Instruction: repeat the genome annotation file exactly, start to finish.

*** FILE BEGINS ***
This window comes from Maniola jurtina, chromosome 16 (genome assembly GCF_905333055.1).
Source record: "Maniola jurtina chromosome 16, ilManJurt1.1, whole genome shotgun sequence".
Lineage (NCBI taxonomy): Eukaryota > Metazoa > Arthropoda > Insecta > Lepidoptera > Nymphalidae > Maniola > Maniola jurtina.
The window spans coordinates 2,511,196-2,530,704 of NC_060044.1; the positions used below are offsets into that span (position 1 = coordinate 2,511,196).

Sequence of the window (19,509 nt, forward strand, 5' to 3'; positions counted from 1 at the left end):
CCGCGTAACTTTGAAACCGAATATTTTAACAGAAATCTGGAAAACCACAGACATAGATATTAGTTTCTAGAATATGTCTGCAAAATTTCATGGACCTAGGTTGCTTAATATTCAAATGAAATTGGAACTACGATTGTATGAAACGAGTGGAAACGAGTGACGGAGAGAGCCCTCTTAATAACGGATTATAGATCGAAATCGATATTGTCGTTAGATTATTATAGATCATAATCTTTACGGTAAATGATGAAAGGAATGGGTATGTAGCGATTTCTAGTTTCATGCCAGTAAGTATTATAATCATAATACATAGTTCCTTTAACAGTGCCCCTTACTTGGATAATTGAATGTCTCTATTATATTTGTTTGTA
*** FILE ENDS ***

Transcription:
This window comes from Maniola jurtina, chromosome 16 (genome assembly GCF_905333055.1).
Source record: "Maniola jurtina chromosome 16, ilManJurt1.1, whole genome shotgun sequence".
Lineage (NCBI taxonomy): Eukaryota > Metazoa > Arthropoda > Insecta > Lepidoptera > Nymphalidae > Maniola > Maniola jurtina.
The window spans coordinates 2,511,196-2,530,704 of NC_060044.1; the positions used below are offsets into that span (position 1 = coordinate 2,511,196).

Sequence of the window (19,509 nt, forward strand, 5' to 3'; positions counted from 1 at the left end):
CCGCGTAACTTTGAAACCGAATATTTTAACAGAAATCTGGAAAACCACAGACATAGATATTAGTTTCTAGAATATGTCTGCAAAATTTCATGGACCTAGGTTGCTTAATATTCAAATGAAATTGGAACTACGATTGTATGAAACGAGTGGAAACGAGTGACGGAGAGAGCCCTCTTAATAACGGATTATAGATCGAAATCGATATTGTCGTTAGATTATTATAGATCATAATCTTTACGGTAAATGATGAAAGGAATGGGTATGTAGCGATTTCTAGTTTCATGCCAGTAAGTATTATAATCATAATACATAGTTCCTTTAACAGTGCCCCTTACTTGGATAATTGAATGTCTCTATTATATTTGTTTGTA